Papaya, red bell peppers, broccoli, and Brussels sprouts are excellent sources, as well as citrus fruits, but it starts to degrade as soon as the food is picked.

Supplements
Stress depletes Vitamin C. It also needs to be continually replenished since our bodies cannot store it. Supplementation may help achieve adequate amounts. My favorite Vitamin C supplement is from Paleo Valley and is made from food sources, not lab-created ascorbic acid. Everyone needs different amounts of Vitamin C, so some experimentation might be needed. (Note: smokers need more.)

(Source: Getty Images)

B Vitamins (especially B5)
Pantothenic acid (vitamin B5), known as the anti-stress vitamin, is one of the most important B vitamins, especially for adrenal function, because it helps stimulate the ability of adrenal cells, which produce anti-stress hormones It helps calm the nervous system, battle chronic stress, control appetite, energy, and mood.

Foods
Mushroom, meat, broccoli, cauliflower, sweet potatoes, asparagus, whole grains, and egg yolks are all good food sources of pantothenic acid. Because it's found in a lot of foods, B5 deficiency is relatively uncommon under normal circumstances, and increasing your levels of B5 consumption in periods of heightened anxiety shouldn't provide a challenge.

Zinc
Zinc is another mineral, like magnesium and calcium, that is depleted by stress.

Studies show that zinc is low in people with clinical depression, and also that zinc supplementation increases the effectiveness of prescription anti-depressants.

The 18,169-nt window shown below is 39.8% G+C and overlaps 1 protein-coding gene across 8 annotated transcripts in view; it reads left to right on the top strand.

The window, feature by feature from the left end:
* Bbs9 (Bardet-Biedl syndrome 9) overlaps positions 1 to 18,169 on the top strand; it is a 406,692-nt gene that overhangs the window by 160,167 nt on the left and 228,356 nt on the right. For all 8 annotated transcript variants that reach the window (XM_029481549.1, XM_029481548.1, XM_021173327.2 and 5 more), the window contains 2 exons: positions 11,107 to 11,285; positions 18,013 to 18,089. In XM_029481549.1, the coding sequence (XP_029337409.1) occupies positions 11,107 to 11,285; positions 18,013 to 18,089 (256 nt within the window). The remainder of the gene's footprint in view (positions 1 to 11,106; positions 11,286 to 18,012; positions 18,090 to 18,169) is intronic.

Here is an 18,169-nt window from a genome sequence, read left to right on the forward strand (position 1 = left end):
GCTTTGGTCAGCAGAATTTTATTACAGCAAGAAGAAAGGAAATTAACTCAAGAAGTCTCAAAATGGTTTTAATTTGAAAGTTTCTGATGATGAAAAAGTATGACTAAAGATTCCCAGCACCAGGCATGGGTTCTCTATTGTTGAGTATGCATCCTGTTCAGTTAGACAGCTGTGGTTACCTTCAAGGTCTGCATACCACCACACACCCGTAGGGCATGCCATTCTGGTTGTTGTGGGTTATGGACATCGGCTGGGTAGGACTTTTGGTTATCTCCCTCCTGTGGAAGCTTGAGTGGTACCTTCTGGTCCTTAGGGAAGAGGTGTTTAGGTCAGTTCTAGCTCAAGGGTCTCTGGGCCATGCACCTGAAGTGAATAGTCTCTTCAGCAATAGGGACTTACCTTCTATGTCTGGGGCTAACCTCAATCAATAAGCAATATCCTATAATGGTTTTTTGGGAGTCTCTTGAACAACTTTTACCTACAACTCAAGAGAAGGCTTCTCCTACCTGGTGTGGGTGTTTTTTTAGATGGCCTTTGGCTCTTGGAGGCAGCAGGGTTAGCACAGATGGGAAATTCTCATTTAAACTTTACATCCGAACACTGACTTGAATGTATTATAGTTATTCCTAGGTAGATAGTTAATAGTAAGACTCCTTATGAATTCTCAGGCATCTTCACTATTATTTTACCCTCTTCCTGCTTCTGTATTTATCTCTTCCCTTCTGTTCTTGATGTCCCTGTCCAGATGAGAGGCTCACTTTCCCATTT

Foods
Beef, lamb, oysters, and asparagus are excellent sources of zinc. Pumpkin seeds, sesame seeds, and lentils are also good sources, but zinc from plants can be problematic due to the presence of phytates, which can interfere with the absorption of zinc and other micronutrients. Soaking and sprouting grains and legumes help neutralize some of the phytates.

Zinc also plays a huge part in the immune system, and there is research being done on its effectiveness around COVID-19 protection. Zinc needs to be balanced by copper, so supplementation can be tricky and should be done with the help of a nutritional consultant, dietician, or medical professional.

If you'd like to track your intake of micronutrients (vitamins and minerals), a food tracker like Cronometer may be helpful. It even shows the balances between nutrients like zinc and copper that need to be in specific ratios. Just a heads up that food tracking can be triggering for people with a history of disordered eating. So, if tracking gives you more anxiety, just forget it and nourish yourself by focusing on the delicious things you can make with these anti-anxiety foods!

EDGE Reader Exclusive: Want to learn more? CLICK HERE to schedule a free introductory consultation with Melissa.

Recommendations and products are not intended to diagnose, treat, cure or prevent any disease. All information presented here is not meant as a substitute for or alternative to information from health care practitioners. Please consult your health care professional about potential interactions or other possible complications before using any product.

Melissa Gellert (she/her) is a New York City-based private chef and nutritional consultant. To learn more about her services click here.

Comments on Facebook